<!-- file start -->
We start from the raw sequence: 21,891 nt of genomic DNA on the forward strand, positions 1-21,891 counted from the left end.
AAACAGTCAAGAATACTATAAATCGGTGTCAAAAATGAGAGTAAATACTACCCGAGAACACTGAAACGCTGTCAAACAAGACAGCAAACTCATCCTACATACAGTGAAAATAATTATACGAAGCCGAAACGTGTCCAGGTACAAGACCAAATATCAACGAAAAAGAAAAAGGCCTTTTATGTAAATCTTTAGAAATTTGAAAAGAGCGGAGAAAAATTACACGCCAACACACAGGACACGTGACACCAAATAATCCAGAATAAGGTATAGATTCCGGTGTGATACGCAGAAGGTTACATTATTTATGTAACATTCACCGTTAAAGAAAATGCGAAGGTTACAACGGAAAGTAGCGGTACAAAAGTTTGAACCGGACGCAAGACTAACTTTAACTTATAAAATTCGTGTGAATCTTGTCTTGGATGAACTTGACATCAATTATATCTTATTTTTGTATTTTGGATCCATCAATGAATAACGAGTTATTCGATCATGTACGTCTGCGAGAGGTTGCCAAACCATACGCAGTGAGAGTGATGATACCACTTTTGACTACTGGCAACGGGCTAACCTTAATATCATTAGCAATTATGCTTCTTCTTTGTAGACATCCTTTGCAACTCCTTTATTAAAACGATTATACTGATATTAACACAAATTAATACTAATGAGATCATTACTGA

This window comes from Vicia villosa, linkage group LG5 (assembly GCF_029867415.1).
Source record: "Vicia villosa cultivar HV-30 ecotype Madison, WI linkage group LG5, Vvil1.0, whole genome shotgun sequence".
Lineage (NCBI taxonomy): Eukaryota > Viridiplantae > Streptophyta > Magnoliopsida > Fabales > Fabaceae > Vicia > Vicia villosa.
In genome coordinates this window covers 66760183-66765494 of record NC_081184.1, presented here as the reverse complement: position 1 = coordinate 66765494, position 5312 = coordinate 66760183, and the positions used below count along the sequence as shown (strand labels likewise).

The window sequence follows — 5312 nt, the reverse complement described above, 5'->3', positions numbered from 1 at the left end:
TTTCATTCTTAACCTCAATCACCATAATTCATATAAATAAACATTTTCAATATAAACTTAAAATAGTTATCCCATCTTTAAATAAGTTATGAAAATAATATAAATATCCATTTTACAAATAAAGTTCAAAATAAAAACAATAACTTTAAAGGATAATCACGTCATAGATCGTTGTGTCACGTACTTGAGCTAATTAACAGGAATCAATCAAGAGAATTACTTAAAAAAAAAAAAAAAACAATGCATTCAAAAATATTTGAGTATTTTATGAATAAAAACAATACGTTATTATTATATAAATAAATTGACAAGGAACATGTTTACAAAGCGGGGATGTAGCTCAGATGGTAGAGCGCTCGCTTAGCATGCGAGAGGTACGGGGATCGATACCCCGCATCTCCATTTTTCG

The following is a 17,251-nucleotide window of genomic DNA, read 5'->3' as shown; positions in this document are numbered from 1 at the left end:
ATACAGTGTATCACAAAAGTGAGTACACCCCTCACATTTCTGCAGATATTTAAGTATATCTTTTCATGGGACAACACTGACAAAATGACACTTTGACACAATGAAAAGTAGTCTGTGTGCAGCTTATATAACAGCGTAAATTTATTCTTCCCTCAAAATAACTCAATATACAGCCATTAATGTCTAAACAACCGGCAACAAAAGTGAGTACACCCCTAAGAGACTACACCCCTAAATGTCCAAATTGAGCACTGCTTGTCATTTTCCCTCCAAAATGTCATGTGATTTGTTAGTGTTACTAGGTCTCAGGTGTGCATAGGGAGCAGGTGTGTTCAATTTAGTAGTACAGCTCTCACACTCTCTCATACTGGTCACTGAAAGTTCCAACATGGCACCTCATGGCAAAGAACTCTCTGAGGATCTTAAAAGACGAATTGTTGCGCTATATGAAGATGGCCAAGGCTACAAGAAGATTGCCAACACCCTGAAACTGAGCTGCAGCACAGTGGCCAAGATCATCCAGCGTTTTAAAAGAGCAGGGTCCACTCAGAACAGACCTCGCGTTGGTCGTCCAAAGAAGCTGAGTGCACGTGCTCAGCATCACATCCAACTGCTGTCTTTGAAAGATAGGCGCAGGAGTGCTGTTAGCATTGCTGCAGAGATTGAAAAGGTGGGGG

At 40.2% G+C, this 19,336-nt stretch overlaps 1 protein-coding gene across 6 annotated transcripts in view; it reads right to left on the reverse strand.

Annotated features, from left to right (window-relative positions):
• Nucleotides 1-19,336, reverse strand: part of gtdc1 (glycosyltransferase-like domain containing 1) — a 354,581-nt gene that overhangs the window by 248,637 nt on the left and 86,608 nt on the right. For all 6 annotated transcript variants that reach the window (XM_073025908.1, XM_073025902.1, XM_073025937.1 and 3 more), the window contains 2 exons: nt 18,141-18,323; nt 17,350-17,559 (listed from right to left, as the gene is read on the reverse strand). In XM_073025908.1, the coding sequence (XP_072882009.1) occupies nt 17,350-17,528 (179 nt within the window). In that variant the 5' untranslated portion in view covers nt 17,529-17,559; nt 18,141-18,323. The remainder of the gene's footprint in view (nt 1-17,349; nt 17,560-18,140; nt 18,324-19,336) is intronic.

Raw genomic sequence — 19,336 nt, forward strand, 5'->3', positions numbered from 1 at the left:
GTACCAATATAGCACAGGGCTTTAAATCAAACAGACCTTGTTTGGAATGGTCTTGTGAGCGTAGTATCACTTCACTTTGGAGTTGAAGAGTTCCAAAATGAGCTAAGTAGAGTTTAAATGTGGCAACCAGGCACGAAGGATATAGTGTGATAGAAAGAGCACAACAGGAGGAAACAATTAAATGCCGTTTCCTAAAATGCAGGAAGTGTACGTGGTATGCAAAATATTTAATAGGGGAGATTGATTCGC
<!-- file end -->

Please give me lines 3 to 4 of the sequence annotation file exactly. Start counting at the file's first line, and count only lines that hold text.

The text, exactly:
This window comes from Vicia villosa, linkage group LG5 (assembly GCF_029867415.1).
Source record: "Vicia villosa cultivar HV-30 ecotype Madison, WI linkage group LG5, Vvil1.0, whole genome shotgun sequence".